ABOUT OUR DEBATE TOURNAMENTS!

What is the NYCUDL?

NYCUDL is short for the New York City Urban Debate League. We are a non-profit organization serving New York City students, grades 5 to 12. The NYCUDL is the largest debate league in America serving thousands of students each year. Our mission is every school should have a debate team and every student should have access to the best debate education opportunities.   Since Ancient Greece, debate has been one of the most powerful academic programs to teach students every academic skill – public speaking, research, evidence based argumentation, critical thinking, reading, writing, listening, questioning and more. Debate teaches every academic subject including political science, public policy, current events, geography, civics, international affairs, economics, philosophy, critical theory, technology and more. Debate teaches 21st century skills in communication, collaboration, critical reasoning and more. And most of all debate is just fun! We at NYCUDL love seeing how excited students are engaged in a positive activity like debate all day on a Saturday – and how much they grow, increase their confidence, learn diverse perspectives, and propose powerful ideas and public policies.

WHO IS COMPETING TODAY?

We host tournaments nearly every Saturday during the school year. Students from schools across NYC come together on a Saturday to compete against their peers form other schools. Our tournaments are open to all schools.  Each school has a debate squad made up of several debate teams. Each team has 2-3 students depending on the debate format. There are two students on each team in Public Forum and Policy Debate events. There are up to three students on a Parliamentary Debate team. The squad at each school is coached by a teacher or other qualified adult. The squad prepares in class or after school for weeks in advance of each tournament. Most often topics are announced one month ahead of the tournament and so squads have about a month to research the topic and prepare their cases and arguments for the tournament.

WHAT HAPPENS AT A TOURNAMENT?

At a tournament there are three rounds of debate, each lasting about an hour (90 minutes for Policy Debate). Each team will have to debate both sides of every issue. The outcome of debate is determined by a citizen judge who renders a decision. The outcome of the debate will not be shared at the end of the round, but students will receive oral feedback from judges who try to include both something positive and something constructive. Students will learn how they did in each round at the end of the day. Every New York City Urban Debate League tournament ends with a big celebration at an awards ceremony where students receive recognition for their successes.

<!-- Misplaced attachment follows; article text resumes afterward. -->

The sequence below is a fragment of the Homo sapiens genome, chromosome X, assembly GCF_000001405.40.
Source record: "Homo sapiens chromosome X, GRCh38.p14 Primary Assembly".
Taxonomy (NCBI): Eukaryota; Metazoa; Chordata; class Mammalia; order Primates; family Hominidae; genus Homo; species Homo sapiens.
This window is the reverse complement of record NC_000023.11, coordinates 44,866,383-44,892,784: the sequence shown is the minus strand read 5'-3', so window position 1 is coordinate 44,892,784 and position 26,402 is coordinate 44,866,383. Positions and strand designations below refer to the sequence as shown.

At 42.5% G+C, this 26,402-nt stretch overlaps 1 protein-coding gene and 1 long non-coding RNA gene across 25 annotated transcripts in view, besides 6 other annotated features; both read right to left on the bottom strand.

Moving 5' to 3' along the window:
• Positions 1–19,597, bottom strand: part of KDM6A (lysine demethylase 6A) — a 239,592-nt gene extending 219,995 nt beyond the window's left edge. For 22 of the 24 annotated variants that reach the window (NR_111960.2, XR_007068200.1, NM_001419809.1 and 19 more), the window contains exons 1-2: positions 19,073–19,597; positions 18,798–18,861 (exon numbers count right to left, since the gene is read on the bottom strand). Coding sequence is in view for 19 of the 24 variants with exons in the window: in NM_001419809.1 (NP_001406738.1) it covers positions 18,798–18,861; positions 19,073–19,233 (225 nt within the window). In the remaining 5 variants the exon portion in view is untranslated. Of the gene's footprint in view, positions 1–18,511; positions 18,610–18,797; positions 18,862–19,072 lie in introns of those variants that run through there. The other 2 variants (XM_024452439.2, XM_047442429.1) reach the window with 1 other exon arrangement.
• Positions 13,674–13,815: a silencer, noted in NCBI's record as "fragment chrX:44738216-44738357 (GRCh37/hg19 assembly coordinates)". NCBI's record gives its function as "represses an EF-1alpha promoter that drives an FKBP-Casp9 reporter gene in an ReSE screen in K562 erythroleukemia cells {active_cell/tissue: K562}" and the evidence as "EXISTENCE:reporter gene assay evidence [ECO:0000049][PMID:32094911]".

WHY DOES IT TAKE SO LONG TO GET THINGS STARTED IN THE MORNING? WHAT ARE ALL THE DELAYS?

Our goal is to allow as many students as possible to compete and reap the benefits of debate. Debate tournaments, like most large events that include a lot of people, have many moving parts. First, the majority of our students use public transportation to arrive at the location from near and far. Often on weekends there is track work and other delays. Second, there is a computer system that keeps track of all of the students who are debating and records their wins/losses and points earned in every round. Each participating student and all of the judges’ feedback need to be accurately entered into the database throughout the tournament. We enter most students into the computer in advance of the tournament based on lists provided to us by the teachers. However, on tournament day there are many changes. Some students are unable to attend, while others who weren’t expected show up to participate. It takes time to get the information into the computer correctly so that we can accurately determine the results at the end of the day. As you are waiting, we are working hard behind the scenes to get it right. The fewer changes to be made the faster things can go.

AM I ALLOWED TO WATCH MY CHILD?

Yes! We are so happy to have parents, grandparents, friends and relatives come to our tournaments to support their kids. Please find a NYCUDL staff member (usually in a black NYCUDL shirt) who is working at the tournament and they will be able to help you find the rooms where your child is debating during each round. Once students enter the tournament classroom, parents and guests may not provide extra ‘coaching’ from the sidelines or be in any way disruptive or the round could be forfeited.

CAN PARENTS AND GUESTS EAT WITH THE KIDS?